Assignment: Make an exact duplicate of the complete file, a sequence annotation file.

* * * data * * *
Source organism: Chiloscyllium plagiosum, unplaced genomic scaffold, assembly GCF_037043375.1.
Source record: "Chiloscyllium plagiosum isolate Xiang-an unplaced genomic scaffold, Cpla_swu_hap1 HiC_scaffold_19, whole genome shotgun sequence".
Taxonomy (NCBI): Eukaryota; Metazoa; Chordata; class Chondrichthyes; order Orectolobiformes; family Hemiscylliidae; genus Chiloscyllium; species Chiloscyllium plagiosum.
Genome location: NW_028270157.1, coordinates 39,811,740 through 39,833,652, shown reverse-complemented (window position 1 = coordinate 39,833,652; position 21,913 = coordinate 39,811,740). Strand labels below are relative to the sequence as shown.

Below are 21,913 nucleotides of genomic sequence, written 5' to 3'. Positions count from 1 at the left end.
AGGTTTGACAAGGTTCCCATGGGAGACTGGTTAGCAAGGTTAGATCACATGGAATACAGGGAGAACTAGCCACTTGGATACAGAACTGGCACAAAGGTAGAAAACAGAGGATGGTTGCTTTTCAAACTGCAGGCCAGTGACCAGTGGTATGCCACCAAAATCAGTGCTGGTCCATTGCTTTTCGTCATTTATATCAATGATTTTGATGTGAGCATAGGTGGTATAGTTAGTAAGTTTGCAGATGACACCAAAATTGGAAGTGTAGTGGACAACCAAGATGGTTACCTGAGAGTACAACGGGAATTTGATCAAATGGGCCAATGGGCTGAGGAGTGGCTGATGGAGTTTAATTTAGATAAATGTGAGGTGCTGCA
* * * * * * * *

Source organism: Chiloscyllium plagiosum, unplaced genomic scaffold, assembly GCF_037043375.1.
Source record: "Chiloscyllium plagiosum isolate Xiang-an unplaced genomic scaffold, Cpla_swu_hap1 HiC_scaffold_19, whole genome shotgun sequence".
Taxonomy (NCBI): Eukaryota; Metazoa; Chordata; class Chondrichthyes; order Orectolobiformes; family Hemiscylliidae; genus Chiloscyllium; species Chiloscyllium plagiosum.
Genome location: NW_028270157.1, coordinates 39,811,740 through 39,833,652, shown reverse-complemented (window position 1 = coordinate 39,833,652; position 21,913 = coordinate 39,811,740). Strand labels below are relative to the sequence as shown.

Below are 21,913 nucleotides of genomic sequence, written 5' to 3'. Positions count from 1 at the left end.
AGGTTTGACAAGGTTCCCATGGGAGACTGGTTAGCAAGGTTAGATCACATGGAATACAGGGAGAACTAGCCACTTGGATACAGAACTGGCACAAAGGTAGAAAACAGAGGATGGTTGCTTTTCAAACTGCAGGCCAGTGACCAGTGGTATGCCACCAAAATCAGTGCTGGTCCATTGCTTTTCGTCATTTATATCAATGATTTTGATGTGAGCATAGGTGGTATAGTTAGTAAGTTTGCAGATGACACCAAAATTGGAAGTGTAGTGGACAACCAAGATGGTTACCTGAGAGTACAACGGGAATTTGATCAAATGGGCCAATGGGCTGAGGAGTGGCTGATGGAGTTTAATTTAGATAAATGTGAGGTGCTGCA